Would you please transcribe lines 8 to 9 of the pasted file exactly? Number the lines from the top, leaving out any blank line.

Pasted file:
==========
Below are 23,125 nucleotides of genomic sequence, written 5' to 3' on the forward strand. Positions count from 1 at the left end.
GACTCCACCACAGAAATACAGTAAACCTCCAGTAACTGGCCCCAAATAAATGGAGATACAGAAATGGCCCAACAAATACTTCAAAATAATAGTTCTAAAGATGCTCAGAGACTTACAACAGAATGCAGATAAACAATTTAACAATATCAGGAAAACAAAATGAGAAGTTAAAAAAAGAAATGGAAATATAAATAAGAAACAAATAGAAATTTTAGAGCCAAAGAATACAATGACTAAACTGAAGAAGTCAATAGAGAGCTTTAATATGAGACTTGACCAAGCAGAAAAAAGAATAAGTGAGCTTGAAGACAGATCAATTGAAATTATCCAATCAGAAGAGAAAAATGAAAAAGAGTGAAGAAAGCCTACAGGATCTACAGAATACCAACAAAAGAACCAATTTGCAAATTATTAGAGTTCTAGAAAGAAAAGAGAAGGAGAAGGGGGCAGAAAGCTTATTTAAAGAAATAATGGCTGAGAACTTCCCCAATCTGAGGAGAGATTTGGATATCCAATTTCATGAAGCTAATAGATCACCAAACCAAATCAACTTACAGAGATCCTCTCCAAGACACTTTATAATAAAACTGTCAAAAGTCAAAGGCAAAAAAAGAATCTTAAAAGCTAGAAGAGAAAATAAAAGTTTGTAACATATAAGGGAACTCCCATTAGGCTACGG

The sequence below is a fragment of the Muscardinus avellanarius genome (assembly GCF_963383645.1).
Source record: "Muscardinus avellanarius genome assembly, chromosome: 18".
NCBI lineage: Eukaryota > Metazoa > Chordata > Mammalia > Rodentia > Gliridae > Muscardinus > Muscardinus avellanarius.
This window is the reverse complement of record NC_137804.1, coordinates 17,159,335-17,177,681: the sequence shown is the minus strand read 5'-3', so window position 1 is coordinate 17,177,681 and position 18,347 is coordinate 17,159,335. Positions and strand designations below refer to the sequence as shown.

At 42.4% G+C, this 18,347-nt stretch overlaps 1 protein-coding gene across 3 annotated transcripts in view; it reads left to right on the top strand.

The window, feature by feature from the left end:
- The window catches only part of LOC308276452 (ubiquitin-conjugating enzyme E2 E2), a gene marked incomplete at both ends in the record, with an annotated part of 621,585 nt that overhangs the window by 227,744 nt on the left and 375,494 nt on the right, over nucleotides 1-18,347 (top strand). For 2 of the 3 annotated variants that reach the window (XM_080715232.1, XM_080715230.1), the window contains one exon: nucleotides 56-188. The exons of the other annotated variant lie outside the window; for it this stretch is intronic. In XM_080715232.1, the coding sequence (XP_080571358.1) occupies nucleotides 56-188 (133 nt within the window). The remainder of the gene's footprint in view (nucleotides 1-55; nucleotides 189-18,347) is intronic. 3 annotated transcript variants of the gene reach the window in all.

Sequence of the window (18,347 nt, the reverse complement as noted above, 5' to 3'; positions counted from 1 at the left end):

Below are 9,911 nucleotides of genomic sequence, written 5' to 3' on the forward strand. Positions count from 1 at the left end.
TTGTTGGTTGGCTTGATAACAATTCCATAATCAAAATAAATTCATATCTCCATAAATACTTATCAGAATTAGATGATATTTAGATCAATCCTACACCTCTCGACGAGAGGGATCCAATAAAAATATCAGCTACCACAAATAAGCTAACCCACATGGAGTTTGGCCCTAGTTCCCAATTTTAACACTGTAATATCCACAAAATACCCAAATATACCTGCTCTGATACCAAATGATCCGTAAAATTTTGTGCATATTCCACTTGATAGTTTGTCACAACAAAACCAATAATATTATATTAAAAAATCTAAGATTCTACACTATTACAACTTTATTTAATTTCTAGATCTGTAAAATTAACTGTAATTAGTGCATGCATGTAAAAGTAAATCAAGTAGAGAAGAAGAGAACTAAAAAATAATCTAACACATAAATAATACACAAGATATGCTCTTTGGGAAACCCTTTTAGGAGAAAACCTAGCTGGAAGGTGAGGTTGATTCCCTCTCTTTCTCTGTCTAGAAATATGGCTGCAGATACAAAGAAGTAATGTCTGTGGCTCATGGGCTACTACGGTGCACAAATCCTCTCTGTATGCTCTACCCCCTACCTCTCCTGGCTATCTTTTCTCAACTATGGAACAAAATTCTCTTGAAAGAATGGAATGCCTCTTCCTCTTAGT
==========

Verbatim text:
The window, feature by feature from the left end:
- The window catches only part of LOC308276452 (ubiquitin-conjugating enzyme E2 E2), a gene marked incomplete at both ends in the record, with an annotated part of 621,585 nt that overhangs the window by 227,744 nt on the left and 375,494 nt on the right, over nucleotides 1-18,347 (top strand). For 2 of the 3 annotated variants that reach the window (XM_080715232.1, XM_080715230.1), the window contains one exon: nucleotides 56-188. The exons of the other annotated variant lie outside the window; for it this stretch is intronic. In XM_080715232.1, the coding sequence (XP_080571358.1) occupies nucleotides 56-188 (133 nt within the window). The remainder of the gene's footprint in view (nucleotides 1-55; nucleotides 189-18,347) is intronic. 3 annotated transcript variants of the gene reach the window in all.